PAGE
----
There’s a site called Strange Maps, which fascinates me. The owner is a person after my own heart, but more diligent; he(?) understands that mapping is an exercise not only in making sense out of the world, but in dominating the world. A map, like a book, is not a fact; it is an interpretation of a fact, a representation of what the minds understands to be reality. But that “reality” is shaped in the mind by all sorts of things, from the relatively harmless influence of the environment to more sinister influences, like the need to amass or maintain power over people’s minds and actions.
Let me explain what I mean by that. Take the following images, for example.
The first is the “normal” map of the world — the Mercator Projection, designed for sailors from Europe. If you believe what you see, you are left with the impression that Europe and Asia and North America are far bigger than they actually are — that the USA is as large as South America, and that Europe isn’t much smaller than Africa. But what you don’t think about is the fact that this map is in fact a distortion of reality. The world is a globe, not a flat piece of paper, and the lines of longitude are not parallel, which means that the distance between them at the equator is greater than the distance between them closer to the poles. These distances are not fixed, which means that Canada isn’t as long as it appears on a map.
The second is an adjusted map of the world, which attempts to present a more accurate view of the situation. In this map, the distortions err in a different way. Instead of imitating the actual shape of the continents, it attempts to draw them according to the actual sizes of the land masses See how the equatorial continents suddenly appear far larger than the northern ones? They are accurate in terms of size, not shape.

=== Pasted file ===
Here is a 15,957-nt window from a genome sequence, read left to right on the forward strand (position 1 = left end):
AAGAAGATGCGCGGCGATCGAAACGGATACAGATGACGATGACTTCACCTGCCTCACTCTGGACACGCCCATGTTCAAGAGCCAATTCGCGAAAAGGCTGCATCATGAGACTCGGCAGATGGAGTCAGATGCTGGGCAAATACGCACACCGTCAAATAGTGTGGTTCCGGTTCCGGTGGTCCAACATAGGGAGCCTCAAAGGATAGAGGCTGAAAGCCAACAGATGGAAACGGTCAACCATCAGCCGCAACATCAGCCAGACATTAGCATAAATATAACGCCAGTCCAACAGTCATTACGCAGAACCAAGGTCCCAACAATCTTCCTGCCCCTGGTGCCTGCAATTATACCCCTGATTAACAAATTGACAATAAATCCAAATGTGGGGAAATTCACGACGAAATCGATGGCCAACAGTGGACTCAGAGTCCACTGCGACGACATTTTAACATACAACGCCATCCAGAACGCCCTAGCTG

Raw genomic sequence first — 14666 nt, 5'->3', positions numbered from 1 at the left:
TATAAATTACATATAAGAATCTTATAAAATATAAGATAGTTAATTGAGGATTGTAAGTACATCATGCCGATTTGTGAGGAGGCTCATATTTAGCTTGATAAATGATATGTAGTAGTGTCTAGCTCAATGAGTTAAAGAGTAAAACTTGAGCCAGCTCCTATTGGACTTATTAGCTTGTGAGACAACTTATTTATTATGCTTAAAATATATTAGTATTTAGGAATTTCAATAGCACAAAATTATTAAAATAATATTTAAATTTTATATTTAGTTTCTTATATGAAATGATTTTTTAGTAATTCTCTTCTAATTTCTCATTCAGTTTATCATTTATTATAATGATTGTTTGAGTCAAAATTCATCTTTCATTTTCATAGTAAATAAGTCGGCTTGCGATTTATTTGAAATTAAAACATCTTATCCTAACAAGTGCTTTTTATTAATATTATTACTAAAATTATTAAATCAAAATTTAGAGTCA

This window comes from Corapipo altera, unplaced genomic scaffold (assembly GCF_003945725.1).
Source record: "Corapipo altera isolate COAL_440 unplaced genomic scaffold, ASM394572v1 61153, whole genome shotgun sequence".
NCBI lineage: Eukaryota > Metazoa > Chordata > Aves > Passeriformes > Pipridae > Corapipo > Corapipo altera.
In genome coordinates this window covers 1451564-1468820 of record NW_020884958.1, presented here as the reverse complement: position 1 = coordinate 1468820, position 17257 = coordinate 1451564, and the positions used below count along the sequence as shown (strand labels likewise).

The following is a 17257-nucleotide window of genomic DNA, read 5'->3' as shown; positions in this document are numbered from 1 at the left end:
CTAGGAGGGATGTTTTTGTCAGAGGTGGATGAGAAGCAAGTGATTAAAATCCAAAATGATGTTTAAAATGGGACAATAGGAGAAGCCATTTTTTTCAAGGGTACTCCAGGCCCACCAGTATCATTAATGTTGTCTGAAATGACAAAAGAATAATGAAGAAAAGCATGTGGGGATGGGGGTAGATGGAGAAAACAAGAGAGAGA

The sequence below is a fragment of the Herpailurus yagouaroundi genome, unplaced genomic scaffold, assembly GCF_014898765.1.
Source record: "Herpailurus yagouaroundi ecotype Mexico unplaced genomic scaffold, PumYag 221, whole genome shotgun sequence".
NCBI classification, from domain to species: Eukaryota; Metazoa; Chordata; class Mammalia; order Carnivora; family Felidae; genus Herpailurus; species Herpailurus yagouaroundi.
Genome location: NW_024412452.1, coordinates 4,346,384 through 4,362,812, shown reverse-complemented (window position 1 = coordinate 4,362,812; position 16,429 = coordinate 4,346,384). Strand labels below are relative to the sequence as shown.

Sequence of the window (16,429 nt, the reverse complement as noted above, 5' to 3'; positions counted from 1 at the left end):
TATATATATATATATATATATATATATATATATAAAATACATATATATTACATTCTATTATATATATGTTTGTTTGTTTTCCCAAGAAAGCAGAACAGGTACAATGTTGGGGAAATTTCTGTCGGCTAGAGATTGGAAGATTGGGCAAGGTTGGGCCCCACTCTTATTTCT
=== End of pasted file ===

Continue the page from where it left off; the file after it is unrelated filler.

Then there are the maps that approach the world from different centres. In the one we’re most familiar with, the Atlantic Ocean is in the middle, which means that when readers of Roman letters look at it, the first thing they see are the Americas and the second thing they see are Europe. This is a EuroAmerican centric view of the world. In the this one, Japan is in the centre of the world. Quite a difference, huh?
And then there’s the map that places the South Pole at the top of the map rather than the North Pole. It appears upside down to us — but why should we imagine that North is up and South is down? If we’re from the southern Bahamian islands, it’s the other way round — and who’s to say we’re wrong?
But I say all that to say this. This is the map I wanted to share.
It’s from Strange Maps, and shows how big the continent of Africa really is in terms of the square footage of different dominant countries. In the case of the USA, the non-continental US states have been added to the total size of the country, so that the sizes of Alaska and Hawai’i have been calculated in. But what’s really illuminating about the whole image is the discussion that it spawned on the blog. If you read it, you will understand just how much influence what people want to believe — what they do believe according to their deepest prejudices — leads them to justify nonsense.
Something to think about, isn’t it? Something to talk about, too, I hope.